A mid-year 08 party will celebrate the international road which helped make Liverpool the World in One City and the European Capital of Culture. David Charters reports
TO HIM, it’s the most important place on God’s Earth. You can rattle off the names of other places that have made their marks in history – the Pyramids, the Taj Mahal, Stonehenge, Canterbury Cathedral, the Eiffel Tower, the Empire State Building, the Sydney Opera House and so on.
Well, they all have stories to tell. But not compared to this place.
The passion of the man is rising because he loves his subject and his subject is Scotland Road – famously the 1,640 yards which stretched from Scotland Place to Boundary Road, in the Vauxhall neighbourhood of Liverpool.
For Ron Formby, community champion, this old road has a message for the world which should be heard by everyone, as we approach the mid-point of Liverpool’s year as the European Capital of Culture.
It was here that the people of many races and creeds settled in the 19th and early 20th centuries, often seeking sanctuary from persecution or poverty in their homelands.
Germans, Poles, Italians, Jews, Scots, Greeks, Lithuanians, the Welsh, Russians and, of course, the Irish, were among the people who joined the indigenous population on Scotland Road and the many terraced streets running off it.
So Liverpool presented itself as “the World in One City” when seeking the 2008 European prize.
Without Scotland Road and the communities in the immediate vicinity, it would not have been possible to use that slogan.
It was a poor, tightly populated area dominated by docks and the big ships, which sailed in and out. Crews called the main corridor running down the middle of ships, Scotland Road, respecting its place in maritime history. That was true even of the Titanic.
To make sure the point is not forgotten amid all the cultural celebrations and congratulations, the Scottie Roaders, old and new, are holding their own 08 party to make sure that their special contribution to this city is remembered in these high times.
THE Scottie 08 Reunion is being held at the Silvestrian Club, Silvester Street, from noon on Sunday, June 8.
Organisers believe it will reflect the road’s international heritage with Italian music and dance coming from the Wirral Mandoliers. There will also be Scottish pipers and Irish dancers. A varied programme of songs and music will come from bands including Liverpool Tradition and the Gardens (which features Ged Fagan and Paul Sudbury, who were brought up in Gerard Gardens, the tenements built on what had been Liverpool’s Little Italy). Other acts are still to be booked.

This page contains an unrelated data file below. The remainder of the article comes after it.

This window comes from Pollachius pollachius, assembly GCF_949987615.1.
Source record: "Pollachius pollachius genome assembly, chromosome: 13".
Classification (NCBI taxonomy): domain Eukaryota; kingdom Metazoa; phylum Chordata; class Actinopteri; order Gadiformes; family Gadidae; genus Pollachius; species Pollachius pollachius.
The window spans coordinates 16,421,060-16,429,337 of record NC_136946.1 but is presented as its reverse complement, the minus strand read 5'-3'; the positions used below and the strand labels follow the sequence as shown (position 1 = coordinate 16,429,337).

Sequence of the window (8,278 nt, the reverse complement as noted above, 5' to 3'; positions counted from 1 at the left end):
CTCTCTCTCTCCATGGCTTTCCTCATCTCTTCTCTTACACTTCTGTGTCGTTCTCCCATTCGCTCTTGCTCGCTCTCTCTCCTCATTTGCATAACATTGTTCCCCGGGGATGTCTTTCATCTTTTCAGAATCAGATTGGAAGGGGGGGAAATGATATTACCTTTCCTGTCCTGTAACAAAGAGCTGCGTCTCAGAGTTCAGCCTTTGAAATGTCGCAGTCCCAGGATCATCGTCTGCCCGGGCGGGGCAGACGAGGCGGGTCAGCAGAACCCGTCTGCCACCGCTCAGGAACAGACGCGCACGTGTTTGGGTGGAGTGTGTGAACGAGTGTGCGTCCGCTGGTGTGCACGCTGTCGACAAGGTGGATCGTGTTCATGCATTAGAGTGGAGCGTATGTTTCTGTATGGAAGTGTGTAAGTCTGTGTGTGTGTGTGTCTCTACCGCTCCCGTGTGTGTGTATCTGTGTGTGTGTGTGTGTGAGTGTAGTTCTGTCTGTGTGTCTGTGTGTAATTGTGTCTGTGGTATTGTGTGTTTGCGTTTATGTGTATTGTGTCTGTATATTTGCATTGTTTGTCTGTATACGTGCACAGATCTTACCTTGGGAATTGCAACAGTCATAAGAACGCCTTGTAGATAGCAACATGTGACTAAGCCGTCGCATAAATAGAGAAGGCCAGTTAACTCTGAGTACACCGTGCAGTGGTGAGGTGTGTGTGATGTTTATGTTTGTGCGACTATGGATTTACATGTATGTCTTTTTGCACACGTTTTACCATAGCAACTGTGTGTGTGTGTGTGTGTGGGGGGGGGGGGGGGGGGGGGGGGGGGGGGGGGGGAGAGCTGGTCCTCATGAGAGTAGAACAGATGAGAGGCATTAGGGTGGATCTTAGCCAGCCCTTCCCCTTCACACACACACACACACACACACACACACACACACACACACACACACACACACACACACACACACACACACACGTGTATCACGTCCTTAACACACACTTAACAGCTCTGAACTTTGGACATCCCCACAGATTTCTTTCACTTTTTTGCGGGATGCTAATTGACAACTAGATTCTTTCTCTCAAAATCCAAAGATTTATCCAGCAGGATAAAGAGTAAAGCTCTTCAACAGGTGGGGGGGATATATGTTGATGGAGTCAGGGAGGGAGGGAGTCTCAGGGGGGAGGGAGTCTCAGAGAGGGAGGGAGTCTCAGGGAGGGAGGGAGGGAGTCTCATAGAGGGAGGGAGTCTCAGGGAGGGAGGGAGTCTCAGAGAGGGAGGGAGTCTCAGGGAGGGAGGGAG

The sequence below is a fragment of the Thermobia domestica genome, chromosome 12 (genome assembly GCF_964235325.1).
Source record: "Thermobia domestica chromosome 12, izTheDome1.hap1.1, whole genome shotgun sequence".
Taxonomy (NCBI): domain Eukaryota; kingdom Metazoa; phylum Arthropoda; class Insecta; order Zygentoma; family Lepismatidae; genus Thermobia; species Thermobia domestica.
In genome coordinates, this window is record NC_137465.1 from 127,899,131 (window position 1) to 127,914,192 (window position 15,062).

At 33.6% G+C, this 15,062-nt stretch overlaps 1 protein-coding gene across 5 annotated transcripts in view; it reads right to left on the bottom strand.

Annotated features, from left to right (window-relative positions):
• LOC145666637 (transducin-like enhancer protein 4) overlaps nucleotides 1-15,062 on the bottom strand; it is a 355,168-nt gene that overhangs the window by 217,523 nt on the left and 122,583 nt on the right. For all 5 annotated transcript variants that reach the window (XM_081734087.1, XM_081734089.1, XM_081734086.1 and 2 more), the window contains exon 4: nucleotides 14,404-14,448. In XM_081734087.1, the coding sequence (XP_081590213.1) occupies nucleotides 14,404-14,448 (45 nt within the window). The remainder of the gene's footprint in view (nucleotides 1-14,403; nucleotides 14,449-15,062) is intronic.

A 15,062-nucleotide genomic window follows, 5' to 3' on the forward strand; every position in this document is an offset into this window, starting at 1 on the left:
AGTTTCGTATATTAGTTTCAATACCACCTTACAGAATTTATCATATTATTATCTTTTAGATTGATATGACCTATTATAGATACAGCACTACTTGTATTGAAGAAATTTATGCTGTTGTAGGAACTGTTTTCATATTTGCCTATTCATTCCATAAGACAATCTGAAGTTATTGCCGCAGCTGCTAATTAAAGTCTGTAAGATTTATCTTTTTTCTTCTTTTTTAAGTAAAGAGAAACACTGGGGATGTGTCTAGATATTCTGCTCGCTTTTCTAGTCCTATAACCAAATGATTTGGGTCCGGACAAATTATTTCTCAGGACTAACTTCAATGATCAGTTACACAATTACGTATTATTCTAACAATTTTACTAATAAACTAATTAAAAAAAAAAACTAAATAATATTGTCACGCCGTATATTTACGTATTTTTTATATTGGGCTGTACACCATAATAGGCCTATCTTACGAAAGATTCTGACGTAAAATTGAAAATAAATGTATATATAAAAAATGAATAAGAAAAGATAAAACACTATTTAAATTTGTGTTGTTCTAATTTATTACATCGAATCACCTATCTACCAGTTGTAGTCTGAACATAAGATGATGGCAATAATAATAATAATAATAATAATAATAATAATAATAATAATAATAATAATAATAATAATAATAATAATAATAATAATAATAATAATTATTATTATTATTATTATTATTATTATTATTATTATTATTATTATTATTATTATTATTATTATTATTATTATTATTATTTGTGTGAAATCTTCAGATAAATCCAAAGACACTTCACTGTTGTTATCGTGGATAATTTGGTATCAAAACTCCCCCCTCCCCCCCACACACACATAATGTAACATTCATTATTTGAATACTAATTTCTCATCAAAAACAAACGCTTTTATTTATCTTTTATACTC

Obviously, this being Liverpool, there will be comedians, but in the spirit of the old days when nearly everyone, from children to their grandparents, could do an act of some sort, it is hoped that people will perform on the day.
Although, he is too modest to say so himself, the credit for organising this event belongs to Ron, below, editor of the monthly Scottie Press run by the Vauxhall Neighbourhood Council.
It began in 1971 and is now the country’s oldest community newspaper.
Ron, 58, suggested a follow-up to the party at the Silvestrian Club, which marked the 200th anniversary of Scotland Road, which was a great success, reviving the community spirit of the old days.
He is convinced that the sense of belonging, which once bound the area, has many lessons for today – a sentiment that will be heard in My Mother’s Lullaby, written by Tony Flanagan, who will sing it at the party.
“I wanted to write something that showed that us so-called street urchins went home to a mum that tucked us up in bed, gave us a goodnight kiss and sang us a lullaby, as we gently closed our eyes and went to sleep,” he says.
“Maybe today’s new Liverpool could learn something from that.”
Gerry Murphy, of Liverpolitalia (which sustains the memories of Little Italy), will be playing Sweet Liberty, a ballad about immigrants, and The Ballad Of Dixie Dean.
Early in the 20th century, there were 246 pubs on Scotland Road – one on every corner. Some blocks had one in the middle as well.
Only the three bird pubs now survive – the Parrot, the Eagle and the Throstle’s Nest.
But the spirit lives on. Ron, who will be showing his Changing Face of Local Communities photo exhibition, is hoping people will come with their own photographs, memories and diaries.
“Everyone has heard of Scotland Road,” says Ron. “This will be the Capital of Culture celebrated in the local community, which became home to people from all over the world.”